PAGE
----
Water Plant Attack Emphasizes Cyber’s Impact On Physical Security

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We have to get back to the basics – re-evaluate and rebuild security protections from the ground up.” "This event reinforces the increasing need to authenticate not only users, but the devices and machine identities that are authorized to connect to an organization's network,” adds Chris Hickman, Chief Security Officer at digital identity security vendor Keyfactor. “If your only line of protection is user authentication, it will be compromised. It's not necessarily about who connects to the system, but what that user can access once they're inside. "If the network could have authenticated the validity of the device connecting to the network, the connection would have failed because hackers rarely have possession of authorized devices. This and other cases of hijacked user credentials can be limited or mitigated if devices are issued strong, crypto-derived, unique credentials like a digital certificate. In this case, it looks like the network had trust in the user credential but not in the validity of the device itself. Unfortunately, this kind of scenario is what can happen when zero trust is your end state, not your beginning point." “The attack on Oldsmar’s water treatment system shows how critical national infrastructure is increasingly becoming a target for hackers as organizations bring systems online for the first time as part of digital transformation projects,” says Gareth Williams, Vice President - Secure Communications & Information Systems, Thales UK. “While the move towards greater automation and connected switches and control systems brings unprecedented opportunities, it is not without risk, as anything that is brought online immediately becomes a target to be hacked.” Operational technology to mitigate attacks Williams advises organizations to approach Operational Technology as its own entity and put in place procedures that mitigate against the impact of an attack that could ultimately cost lives. This means understanding what is connected, who has access to it and what else might be at risk should that system be compromised, he says. “Once that is established, they can secure access through protocols like access management and fail-safe systems.”  “The cyberattack against the water supply in Oldsmar should come as a wakeup call,” says Saryu Nayyar, CEO, Gurucul.  “Cybersecurity professionals have been talking about infrastructure vulnerabilities for years, detailing the potential for attacks like this, and this is a near perfect example of what we have been warning about,” she says.  Although this attack was not successful, there is little doubt a skilled attacker could execute a similar infrastructure attack with more destructive results, says Nayyar. Organizations tasked with operating and protecting critical public infrastructure must assume the worst and take more serious measures to protect their environments, she advises. 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Expert Roundup: Healthy Buildings, Blockchain, AI, Skilled Workers, And More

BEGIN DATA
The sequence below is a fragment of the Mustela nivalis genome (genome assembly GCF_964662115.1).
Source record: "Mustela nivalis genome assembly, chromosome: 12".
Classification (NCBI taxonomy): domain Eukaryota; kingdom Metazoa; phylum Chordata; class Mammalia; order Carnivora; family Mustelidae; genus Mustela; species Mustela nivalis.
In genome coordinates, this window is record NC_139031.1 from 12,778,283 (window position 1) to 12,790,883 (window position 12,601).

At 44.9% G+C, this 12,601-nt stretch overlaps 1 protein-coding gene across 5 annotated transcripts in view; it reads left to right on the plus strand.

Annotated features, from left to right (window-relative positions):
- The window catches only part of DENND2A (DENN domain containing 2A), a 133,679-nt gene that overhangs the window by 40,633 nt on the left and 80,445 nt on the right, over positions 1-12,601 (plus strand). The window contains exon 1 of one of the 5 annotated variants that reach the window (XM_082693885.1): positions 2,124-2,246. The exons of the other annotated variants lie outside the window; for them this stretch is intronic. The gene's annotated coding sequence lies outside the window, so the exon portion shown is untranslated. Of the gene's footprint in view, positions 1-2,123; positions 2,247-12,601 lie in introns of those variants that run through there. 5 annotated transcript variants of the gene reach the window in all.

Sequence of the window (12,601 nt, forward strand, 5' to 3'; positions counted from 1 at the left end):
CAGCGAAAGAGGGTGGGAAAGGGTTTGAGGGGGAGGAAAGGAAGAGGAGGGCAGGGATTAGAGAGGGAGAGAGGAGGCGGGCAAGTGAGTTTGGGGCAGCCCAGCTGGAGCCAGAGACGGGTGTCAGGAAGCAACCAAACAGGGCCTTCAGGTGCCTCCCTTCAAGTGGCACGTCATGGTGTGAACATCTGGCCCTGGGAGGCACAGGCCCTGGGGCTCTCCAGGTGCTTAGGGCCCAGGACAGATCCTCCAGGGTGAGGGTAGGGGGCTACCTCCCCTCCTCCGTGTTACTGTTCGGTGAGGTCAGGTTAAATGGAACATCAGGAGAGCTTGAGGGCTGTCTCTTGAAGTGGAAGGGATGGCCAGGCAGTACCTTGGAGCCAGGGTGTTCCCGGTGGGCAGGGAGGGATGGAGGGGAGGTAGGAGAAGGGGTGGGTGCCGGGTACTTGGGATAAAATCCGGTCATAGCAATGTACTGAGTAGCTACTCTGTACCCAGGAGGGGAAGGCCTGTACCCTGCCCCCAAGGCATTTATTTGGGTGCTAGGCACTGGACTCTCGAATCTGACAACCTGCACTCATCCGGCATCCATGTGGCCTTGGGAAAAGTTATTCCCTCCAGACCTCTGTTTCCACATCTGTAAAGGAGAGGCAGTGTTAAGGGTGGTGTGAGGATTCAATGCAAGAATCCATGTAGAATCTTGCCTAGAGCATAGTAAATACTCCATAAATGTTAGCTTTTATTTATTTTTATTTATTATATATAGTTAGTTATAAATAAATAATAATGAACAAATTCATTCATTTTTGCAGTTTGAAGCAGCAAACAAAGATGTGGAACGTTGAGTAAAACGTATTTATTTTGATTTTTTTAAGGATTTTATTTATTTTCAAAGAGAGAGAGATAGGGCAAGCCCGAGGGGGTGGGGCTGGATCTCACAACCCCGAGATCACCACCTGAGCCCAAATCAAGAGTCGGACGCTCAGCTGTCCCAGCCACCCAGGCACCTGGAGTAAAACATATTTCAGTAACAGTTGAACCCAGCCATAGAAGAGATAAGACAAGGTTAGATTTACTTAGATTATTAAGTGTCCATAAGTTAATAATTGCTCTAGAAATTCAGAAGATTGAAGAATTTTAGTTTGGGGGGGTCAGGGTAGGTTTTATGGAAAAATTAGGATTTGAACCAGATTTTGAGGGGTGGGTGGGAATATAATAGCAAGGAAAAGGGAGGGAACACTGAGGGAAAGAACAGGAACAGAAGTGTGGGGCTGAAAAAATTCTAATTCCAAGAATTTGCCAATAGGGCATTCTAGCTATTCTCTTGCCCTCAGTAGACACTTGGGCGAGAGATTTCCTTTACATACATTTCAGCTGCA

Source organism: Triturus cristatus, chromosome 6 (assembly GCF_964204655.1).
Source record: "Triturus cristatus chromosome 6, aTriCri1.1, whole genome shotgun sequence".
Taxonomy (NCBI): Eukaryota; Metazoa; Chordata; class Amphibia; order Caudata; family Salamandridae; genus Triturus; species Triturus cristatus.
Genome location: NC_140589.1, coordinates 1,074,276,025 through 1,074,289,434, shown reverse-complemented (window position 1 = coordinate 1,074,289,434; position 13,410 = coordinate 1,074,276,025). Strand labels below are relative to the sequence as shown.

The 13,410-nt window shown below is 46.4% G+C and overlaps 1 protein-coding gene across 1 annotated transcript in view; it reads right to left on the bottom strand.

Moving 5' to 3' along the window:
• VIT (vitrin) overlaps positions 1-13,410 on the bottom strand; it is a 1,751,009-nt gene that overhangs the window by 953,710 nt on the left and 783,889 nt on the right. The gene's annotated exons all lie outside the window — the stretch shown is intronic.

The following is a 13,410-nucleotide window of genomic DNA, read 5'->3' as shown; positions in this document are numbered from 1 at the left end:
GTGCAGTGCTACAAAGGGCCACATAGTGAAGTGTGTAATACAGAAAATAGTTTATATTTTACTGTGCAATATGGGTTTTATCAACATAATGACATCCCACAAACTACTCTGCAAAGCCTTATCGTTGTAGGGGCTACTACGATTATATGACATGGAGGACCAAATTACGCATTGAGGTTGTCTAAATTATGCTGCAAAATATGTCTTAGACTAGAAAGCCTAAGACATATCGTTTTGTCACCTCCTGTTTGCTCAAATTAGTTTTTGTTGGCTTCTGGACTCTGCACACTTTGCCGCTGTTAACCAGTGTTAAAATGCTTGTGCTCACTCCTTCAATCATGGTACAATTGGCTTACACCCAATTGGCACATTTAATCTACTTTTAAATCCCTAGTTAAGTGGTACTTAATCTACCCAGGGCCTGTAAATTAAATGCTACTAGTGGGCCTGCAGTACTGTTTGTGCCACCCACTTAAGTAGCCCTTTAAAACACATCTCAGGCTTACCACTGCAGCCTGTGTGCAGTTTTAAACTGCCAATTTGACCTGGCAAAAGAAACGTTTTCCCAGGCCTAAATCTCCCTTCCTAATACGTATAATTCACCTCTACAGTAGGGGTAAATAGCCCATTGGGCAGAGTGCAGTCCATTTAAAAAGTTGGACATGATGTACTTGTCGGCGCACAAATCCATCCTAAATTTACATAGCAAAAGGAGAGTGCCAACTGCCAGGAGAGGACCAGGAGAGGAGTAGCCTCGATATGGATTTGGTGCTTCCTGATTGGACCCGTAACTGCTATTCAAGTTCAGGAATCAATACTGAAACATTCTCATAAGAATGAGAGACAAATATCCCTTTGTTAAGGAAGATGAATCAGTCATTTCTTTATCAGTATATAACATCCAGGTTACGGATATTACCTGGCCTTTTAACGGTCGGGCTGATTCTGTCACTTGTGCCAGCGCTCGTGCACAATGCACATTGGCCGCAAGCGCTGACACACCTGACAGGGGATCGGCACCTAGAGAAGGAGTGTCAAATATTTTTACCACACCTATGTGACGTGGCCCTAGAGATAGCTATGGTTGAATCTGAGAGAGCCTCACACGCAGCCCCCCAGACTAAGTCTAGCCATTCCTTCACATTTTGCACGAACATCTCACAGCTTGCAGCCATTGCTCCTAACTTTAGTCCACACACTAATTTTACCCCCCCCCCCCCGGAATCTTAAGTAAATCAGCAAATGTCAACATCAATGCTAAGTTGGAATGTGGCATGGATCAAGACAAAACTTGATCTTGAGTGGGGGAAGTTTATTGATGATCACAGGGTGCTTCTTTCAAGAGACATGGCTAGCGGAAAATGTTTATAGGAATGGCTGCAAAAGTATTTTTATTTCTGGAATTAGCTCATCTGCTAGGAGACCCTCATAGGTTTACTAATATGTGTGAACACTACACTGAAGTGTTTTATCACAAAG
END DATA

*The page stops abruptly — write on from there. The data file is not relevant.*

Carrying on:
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Smart Offices: How Is Mobile ID Changing The Way We Access The Office?